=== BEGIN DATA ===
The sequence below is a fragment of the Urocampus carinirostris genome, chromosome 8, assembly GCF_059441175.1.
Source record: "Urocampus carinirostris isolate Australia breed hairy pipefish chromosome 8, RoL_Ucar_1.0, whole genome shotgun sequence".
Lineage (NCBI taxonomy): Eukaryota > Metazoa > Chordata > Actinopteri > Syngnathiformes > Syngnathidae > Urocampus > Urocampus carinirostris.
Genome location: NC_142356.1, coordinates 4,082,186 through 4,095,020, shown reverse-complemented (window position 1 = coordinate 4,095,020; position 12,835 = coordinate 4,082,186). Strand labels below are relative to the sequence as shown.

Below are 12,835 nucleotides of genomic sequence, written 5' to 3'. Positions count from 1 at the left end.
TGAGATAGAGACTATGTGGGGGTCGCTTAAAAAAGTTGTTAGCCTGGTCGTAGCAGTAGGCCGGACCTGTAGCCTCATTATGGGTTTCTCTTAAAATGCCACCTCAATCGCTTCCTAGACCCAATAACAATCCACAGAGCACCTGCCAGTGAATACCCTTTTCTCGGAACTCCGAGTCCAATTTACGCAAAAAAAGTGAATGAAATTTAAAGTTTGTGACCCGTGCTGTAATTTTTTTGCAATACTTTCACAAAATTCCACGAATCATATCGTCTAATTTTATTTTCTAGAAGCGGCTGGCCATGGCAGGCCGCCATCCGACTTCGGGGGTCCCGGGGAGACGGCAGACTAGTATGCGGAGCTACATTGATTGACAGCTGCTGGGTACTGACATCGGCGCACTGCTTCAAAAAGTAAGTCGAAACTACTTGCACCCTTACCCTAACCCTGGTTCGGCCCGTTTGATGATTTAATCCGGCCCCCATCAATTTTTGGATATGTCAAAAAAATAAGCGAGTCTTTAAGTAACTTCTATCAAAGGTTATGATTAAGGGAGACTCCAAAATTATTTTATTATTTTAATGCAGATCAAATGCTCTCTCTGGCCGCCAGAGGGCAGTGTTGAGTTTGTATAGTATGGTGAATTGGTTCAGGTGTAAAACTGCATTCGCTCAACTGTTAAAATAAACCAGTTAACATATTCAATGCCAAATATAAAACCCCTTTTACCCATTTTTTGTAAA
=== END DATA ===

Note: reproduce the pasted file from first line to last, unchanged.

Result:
The sequence below is a fragment of the Urocampus carinirostris genome, chromosome 8, assembly GCF_059441175.1.
Source record: "Urocampus carinirostris isolate Australia breed hairy pipefish chromosome 8, RoL_Ucar_1.0, whole genome shotgun sequence".
Lineage (NCBI taxonomy): Eukaryota > Metazoa > Chordata > Actinopteri > Syngnathiformes > Syngnathidae > Urocampus > Urocampus carinirostris.
Genome location: NC_142356.1, coordinates 4,082,186 through 4,095,020, shown reverse-complemented (window position 1 = coordinate 4,095,020; position 12,835 = coordinate 4,082,186). Strand labels below are relative to the sequence as shown.

Below are 12,835 nucleotides of genomic sequence, written 5' to 3'. Positions count from 1 at the left end.
TGAGATAGAGACTATGTGGGGGTCGCTTAAAAAAGTTGTTAGCCTGGTCGTAGCAGTAGGCCGGACCTGTAGCCTCATTATGGGTTTCTCTTAAAATGCCACCTCAATCGCTTCCTAGACCCAATAACAATCCACAGAGCACCTGCCAGTGAATACCCTTTTCTCGGAACTCCGAGTCCAATTTACGCAAAAAAAGTGAATGAAATTTAAAGTTTGTGACCCGTGCTGTAATTTTTTTGCAATACTTTCACAAAATTCCACGAATCATATCGTCTAATTTTATTTTCTAGAAGCGGCTGGCCATGGCAGGCCGCCATCCGACTTCGGGGGTCCCGGGGAGACGGCAGACTAGTATGCGGAGCTACATTGATTGACAGCTGCTGGGTACTGACATCGGCGCACTGCTTCAAAAAGTAAGTCGAAACTACTTGCACCCTTACCCTAACCCTGGTTCGGCCCGTTTGATGATTTAATCCGGCCCCCATCAATTTTTGGATATGTCAAAAAAATAAGCGAGTCTTTAAGTAACTTCTATCAAAGGTTATGATTAAGGGAGACTCCAAAATTATTTTATTATTTTAATGCAGATCAAATGCTCTCTCTGGCCGCCAGAGGGCAGTGTTGAGTTTGTATAGTATGGTGAATTGGTTCAGGTGTAAAACTGCATTCGCTCAACTGTTAAAATAAACCAGTTAACATATTCAATGCCAAATATAAAACCCCTTTTACCCATTTTTTGTAAA